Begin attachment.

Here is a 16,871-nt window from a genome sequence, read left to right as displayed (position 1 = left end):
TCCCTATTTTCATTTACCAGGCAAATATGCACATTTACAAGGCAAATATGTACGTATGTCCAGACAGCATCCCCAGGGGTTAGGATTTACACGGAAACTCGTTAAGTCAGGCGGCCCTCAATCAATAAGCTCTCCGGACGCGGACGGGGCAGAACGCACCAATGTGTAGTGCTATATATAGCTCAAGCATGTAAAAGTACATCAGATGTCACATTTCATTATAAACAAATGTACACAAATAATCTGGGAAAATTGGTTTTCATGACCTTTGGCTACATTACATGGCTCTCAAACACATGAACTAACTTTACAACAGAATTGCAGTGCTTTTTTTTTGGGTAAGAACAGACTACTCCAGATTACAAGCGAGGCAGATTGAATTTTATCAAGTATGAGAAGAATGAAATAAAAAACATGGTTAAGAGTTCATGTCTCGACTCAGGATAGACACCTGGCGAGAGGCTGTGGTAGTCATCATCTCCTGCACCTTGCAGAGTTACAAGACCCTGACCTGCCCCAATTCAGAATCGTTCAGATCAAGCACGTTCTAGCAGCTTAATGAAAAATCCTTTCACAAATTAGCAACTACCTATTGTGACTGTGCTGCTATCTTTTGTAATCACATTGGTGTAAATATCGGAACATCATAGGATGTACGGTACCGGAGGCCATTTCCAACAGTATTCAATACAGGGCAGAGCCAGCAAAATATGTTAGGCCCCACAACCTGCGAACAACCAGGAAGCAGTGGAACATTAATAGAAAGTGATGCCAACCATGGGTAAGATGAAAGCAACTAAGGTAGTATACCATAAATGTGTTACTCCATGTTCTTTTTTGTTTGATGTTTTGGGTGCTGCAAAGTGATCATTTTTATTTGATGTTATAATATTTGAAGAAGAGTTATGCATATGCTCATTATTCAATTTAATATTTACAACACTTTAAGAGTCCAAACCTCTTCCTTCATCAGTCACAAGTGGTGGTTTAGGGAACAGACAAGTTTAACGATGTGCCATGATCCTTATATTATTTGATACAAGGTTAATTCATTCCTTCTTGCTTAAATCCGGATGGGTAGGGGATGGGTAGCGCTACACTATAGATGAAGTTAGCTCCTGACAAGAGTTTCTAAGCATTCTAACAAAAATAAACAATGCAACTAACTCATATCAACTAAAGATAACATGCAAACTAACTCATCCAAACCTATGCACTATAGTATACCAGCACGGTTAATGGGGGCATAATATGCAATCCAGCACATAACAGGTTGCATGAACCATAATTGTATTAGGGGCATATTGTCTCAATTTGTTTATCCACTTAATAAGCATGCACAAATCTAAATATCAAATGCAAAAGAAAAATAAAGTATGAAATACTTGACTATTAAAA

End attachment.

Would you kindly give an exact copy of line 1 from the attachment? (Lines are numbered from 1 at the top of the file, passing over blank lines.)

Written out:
Here is a 16,871-nt window from a genome sequence, read left to right as displayed (position 1 = left end):